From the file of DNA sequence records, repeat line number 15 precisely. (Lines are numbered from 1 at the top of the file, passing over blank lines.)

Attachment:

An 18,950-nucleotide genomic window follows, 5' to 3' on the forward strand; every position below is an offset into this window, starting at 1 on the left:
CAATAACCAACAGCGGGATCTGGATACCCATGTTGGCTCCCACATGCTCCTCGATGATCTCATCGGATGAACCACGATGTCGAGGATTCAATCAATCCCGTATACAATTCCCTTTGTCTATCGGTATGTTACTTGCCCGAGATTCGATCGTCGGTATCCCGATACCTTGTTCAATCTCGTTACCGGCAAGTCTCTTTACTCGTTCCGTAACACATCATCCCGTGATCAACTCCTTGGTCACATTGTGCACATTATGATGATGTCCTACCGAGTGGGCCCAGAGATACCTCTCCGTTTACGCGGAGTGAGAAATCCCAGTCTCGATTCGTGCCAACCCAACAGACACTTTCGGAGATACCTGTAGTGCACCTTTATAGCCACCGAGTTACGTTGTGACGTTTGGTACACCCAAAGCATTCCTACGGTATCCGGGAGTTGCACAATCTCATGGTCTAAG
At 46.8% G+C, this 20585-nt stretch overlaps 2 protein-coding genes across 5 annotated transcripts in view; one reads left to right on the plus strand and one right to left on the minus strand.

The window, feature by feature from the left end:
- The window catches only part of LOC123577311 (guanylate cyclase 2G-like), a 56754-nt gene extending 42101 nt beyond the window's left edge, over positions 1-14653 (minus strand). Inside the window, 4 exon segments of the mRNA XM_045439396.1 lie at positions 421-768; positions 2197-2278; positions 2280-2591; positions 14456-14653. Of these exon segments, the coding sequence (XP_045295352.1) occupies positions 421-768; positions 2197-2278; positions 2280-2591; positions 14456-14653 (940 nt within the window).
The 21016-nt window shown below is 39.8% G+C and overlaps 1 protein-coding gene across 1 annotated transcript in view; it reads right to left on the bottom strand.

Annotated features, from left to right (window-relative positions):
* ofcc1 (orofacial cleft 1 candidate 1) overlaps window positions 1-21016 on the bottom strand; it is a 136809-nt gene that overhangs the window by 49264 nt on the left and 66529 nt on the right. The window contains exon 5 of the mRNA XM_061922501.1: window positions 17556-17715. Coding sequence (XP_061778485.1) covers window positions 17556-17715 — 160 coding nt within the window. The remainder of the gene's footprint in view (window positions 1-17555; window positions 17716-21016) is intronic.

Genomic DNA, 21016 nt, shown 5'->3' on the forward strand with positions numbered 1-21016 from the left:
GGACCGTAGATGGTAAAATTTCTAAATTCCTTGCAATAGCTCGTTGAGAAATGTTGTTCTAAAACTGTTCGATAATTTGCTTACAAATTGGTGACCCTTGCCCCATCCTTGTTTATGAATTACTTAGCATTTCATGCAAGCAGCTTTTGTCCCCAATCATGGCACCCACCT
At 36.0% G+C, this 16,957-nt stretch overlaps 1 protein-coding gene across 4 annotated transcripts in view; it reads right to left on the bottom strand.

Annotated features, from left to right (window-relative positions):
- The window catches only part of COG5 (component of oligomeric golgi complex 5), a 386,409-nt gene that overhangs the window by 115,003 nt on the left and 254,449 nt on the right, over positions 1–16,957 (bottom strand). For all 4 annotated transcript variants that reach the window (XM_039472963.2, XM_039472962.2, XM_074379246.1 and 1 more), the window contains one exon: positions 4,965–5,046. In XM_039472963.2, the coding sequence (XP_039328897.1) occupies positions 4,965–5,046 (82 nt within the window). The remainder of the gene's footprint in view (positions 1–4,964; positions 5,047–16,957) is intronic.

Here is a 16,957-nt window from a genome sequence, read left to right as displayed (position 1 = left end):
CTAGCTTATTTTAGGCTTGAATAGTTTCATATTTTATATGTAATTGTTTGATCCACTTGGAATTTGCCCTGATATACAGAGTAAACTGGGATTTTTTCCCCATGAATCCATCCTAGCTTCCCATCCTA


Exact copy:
CTAGCTTATTTTAGGCTTGAATAGTTTCATATTTTATATGTAATTGTTTGATCCACTTGGAATTTGCCCTGATATACAGAGTAAACTGGGATTTTTTCCCCATGAATCCATCCTAGCTTCCCATCCTA